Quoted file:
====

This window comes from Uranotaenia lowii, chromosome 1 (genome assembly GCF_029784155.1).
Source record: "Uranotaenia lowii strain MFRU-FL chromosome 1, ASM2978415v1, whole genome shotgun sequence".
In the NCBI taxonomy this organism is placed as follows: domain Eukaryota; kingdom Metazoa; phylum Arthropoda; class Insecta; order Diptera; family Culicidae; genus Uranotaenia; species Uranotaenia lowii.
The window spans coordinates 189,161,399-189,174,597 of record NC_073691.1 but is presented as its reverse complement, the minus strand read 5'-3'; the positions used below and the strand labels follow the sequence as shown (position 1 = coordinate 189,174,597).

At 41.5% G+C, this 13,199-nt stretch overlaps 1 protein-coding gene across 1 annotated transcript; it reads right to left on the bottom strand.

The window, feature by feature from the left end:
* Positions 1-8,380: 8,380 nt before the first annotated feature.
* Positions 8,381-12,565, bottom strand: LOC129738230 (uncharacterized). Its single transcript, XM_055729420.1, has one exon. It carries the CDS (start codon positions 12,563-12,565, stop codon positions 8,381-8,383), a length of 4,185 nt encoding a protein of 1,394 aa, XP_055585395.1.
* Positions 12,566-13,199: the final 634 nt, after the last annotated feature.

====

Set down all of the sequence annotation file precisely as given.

This window comes from Uranotaenia lowii, chromosome 1 (genome assembly GCF_029784155.1).
Source record: "Uranotaenia lowii strain MFRU-FL chromosome 1, ASM2978415v1, whole genome shotgun sequence".
In the NCBI taxonomy this organism is placed as follows: domain Eukaryota; kingdom Metazoa; phylum Arthropoda; class Insecta; order Diptera; family Culicidae; genus Uranotaenia; species Uranotaenia lowii.
The window spans coordinates 189,161,399-189,174,597 of record NC_073691.1 but is presented as its reverse complement, the minus strand read 5'-3'; the positions used below and the strand labels follow the sequence as shown (position 1 = coordinate 189,174,597).

At 41.5% G+C, this 13,199-nt stretch overlaps 1 protein-coding gene across 1 annotated transcript; it reads right to left on the bottom strand.

The window, feature by feature from the left end:
* Positions 1-8,380: 8,380 nt before the first annotated feature.
* Positions 8,381-12,565, bottom strand: LOC129738230 (uncharacterized). Its single transcript, XM_055729420.1, has one exon. It carries the CDS (start codon positions 12,563-12,565, stop codon positions 8,381-8,383), a length of 4,185 nt encoding a protein of 1,394 aa, XP_055585395.1.
* Positions 12,566-13,199: the final 634 nt, after the last annotated feature.